Bookshelf Review: The Ford That Beat Ferrari, A Racing History of the GT40

The Ford GT40 was one of the iconic racers of the 1960s, a challenger to sportscar legend Ferrari and a car now in the limelight again with the release of the ‘Le Mans 66’ movie. This reissue of ’The Ford That Beat Ferrari’ is a comprehensive look at the genesis of the GT40 from the reliability woes of the original car, the MKII version that finally dethroned Ferrari at Le Mans, and then the success of the small-engined GT40 at the end of the decade as JWA took two further Le Mans wins.

The headline story of the car is pretty well known, but one of the delights of the book is that it goes into depth on the many privateer teams who ran the GT40.  Many of these were new to this reviewer and it shows the importance of the GT40 in motorsport at that time away from the high-profile endurance events.

This is in fact the third edition of the book, it was first published in 1985, before then being updated and redesigned twenty years later. This version brings the GT40 story up to date and the writing team of marque of enthusiasts Allen and Jones are obviously very knowledgeable on their specialist subject.

Often in books such as this the text is  a linear rendition of the story, but here the story is told pictorially as much as textually, lavishly illustrated with many pictures I had not seen before, the story told by the extensive captions. From the early tests of differing nose styles and vents, right through to a postscript about the Ford GTs that that have raced at Le Mans in recent seasons, once again challenging Ferrari, the photography is excellent and varied.

The imagery is from a  wide range of sources including Ford themselves, the extensive LAT archive and even Ferret Photography for some wonderful images of GT40s in British club racing. Naturally there is a host of race pictures, but also some superb paddock imagery, workshop preparation shots, and even some reminders of when things don’t go so well such as Charlie Lucas having put his GT40 into the barriers at Silverstone's Woodcote corner (oddly, it seems to have been the barrier that came off worse), and the same car covered in foam after a pit lane fire just a month later.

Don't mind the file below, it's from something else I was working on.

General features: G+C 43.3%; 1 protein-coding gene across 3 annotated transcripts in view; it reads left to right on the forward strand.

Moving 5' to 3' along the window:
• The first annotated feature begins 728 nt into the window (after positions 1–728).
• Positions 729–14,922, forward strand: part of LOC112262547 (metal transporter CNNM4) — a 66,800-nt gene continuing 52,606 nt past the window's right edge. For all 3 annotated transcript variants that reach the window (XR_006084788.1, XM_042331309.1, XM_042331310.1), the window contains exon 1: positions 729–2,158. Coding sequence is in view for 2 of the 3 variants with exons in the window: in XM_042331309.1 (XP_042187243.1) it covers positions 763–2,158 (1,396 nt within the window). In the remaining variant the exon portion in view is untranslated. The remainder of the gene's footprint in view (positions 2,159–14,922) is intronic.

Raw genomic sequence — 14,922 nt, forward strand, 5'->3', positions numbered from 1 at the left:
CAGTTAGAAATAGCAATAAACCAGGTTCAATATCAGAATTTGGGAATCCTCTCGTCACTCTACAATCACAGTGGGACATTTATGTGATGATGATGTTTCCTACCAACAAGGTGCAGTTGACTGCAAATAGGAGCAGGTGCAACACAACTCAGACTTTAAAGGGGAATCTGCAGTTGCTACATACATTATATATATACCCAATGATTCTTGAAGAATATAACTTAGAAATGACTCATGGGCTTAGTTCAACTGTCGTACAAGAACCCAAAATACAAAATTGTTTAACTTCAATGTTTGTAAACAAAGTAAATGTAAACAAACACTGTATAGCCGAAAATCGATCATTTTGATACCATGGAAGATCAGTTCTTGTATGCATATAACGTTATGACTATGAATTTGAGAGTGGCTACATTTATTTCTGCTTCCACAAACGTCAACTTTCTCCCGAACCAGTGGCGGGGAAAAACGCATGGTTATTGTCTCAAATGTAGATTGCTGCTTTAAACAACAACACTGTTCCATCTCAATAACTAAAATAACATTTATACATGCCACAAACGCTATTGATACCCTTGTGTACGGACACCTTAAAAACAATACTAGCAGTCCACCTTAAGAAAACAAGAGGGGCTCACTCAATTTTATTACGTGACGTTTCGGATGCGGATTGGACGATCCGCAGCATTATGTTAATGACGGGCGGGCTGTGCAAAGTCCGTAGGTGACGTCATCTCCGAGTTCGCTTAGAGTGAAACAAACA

The book also contains a level of data to make those of us who love the minutiae of a subject such as this happy. There is a list of chassis numbers and the brief summary of the career of each car, including UK registrations for those converted to road use. 

That is followed by a listing of drivers who raced GT40s between 1964 and 1971, including the chassis numbers of the cars they raced, a reminder of how ubiquitous the GT40 was for so many years. There is also a look at the proliferation of GT40s built by a variety of concerns since the heyday of the car in the 1960s, as well as a look at cars competing in historic motorsport in recent years, including an acknowledgement of the number of ‘new build’ cars that are now racing at events such at the Spa Six Hours. 

It should be fairly obvious by now that we thoroughly enjoyed this book, and as a record and summary of the career and impact of the Ford GT40 it would be hard to surpass the work that John S. Allen and Gordon J. Jones have put into their tome. As a reminder of a classic car from a classic time in motorsport, it is a fitting addition to any bookshelf.

The Ford that Beat Ferrari is published by EVRO Publishing with a UK price of £90.00. The hardback we reviewed features more than 850 photographs  over its 496 pages.
Available from:    ISBN: 978-1-910505-47-2

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